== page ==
County to weigh appeal of quarry OK
Map courtesy of No on Austin Quarry
The Madera County Planning Commission okayed the proposed Austin Quarry by a 3-2 vote in a lengthy and contentious meeting July 19-20.
If the appeal fails, the Vulcan Materials Company-owned quarry and plant would mine and process “aggregate” (crushed stone, sand and gravel used in construction work) in rural Madera County about 12 miles east of Madera and eight miles north of Fresno. The site would be three miles east of the Bonadelle Ranchos in an area zoned for agriculture.
“I haven’t made my decision yet,” said Supervisor Tom Wheeler, whose district would include the project, “but the main statement I want to make is the MOC, the Madera Oversight Coalition, are putting out so many lies and mistruths about the quarry and scaring everyone. There’s so many lies I just can’t believe it and I told them. I met with them.”
The Oakhurst-based coalition has actively campaigned against the project, claiming it will negatively impact the Madera Ranchos and Oakhurst. But Wheeler contends that the coalition has misinformed the public about its impact on traffic, the aquifer and more.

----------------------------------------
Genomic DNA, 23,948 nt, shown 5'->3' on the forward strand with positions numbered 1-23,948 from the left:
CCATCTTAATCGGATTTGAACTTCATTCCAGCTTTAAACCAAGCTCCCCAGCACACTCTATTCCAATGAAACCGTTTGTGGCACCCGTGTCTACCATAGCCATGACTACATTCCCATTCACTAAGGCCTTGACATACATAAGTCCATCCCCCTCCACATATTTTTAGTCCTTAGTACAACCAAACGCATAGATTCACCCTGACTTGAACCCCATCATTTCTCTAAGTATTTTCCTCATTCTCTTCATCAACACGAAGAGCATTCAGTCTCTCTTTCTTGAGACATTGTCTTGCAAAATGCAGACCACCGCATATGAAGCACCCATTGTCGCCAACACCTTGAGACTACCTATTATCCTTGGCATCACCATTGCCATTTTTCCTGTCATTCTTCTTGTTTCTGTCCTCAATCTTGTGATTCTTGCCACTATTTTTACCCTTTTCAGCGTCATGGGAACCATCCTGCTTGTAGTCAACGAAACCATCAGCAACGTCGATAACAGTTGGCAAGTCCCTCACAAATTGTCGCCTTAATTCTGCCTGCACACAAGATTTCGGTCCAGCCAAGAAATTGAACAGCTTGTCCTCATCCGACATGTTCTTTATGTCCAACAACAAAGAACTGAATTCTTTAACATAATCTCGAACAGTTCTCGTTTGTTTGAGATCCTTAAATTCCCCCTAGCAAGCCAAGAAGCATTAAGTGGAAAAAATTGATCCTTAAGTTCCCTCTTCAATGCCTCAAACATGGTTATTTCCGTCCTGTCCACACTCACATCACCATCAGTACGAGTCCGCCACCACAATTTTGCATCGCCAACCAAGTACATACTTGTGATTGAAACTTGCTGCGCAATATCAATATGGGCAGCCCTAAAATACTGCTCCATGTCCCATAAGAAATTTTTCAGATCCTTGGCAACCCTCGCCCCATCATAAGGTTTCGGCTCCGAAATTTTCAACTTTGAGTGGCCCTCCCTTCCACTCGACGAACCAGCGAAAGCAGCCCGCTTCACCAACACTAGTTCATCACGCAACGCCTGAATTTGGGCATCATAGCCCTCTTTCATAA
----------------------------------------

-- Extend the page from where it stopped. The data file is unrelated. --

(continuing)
“They can only mine 2 and a half million tons (of aggregate) a year,” Wheeler said. “If they put those kinds of truckloads out (as foes claim) they’d be out of rock in a month or two or three. By their agreement, that’s all they can mine. They have to pay us 10 cents a ton (with fee increases after the first five years). Madera Quarry only pays us five cents a ton. The whole thing is to keep out the competition, just like the Chukchansi are doing with the Monos.”
Madera Quarry is roughly north of the proposed Austin Quarry, between the Ranchos area and Yosemite Lakes.
Wheeler said he is “still trying to get educated about it ... I’m sure there’ll be a lot of stuff presented to us that day. I’ve heard from staff they’ve got a big pile of papers from the lawyer of the quarry” that were submitted near the end of the workday Friday.
The quarry, processing plant, entrance road and landscaped berms would occupy 348 acres of a 671-acre site for as long as 100 years, delving as deep as 400 feet. Open 24 hours a day, it would employ 15-40 workers. When the complex eventually shuts down, the area would be returned to agricultural use.
The special meeting will be at 9 a.m. in the Board of Supervisors chambers of the Madera County Government Center, 200 W. 4th St.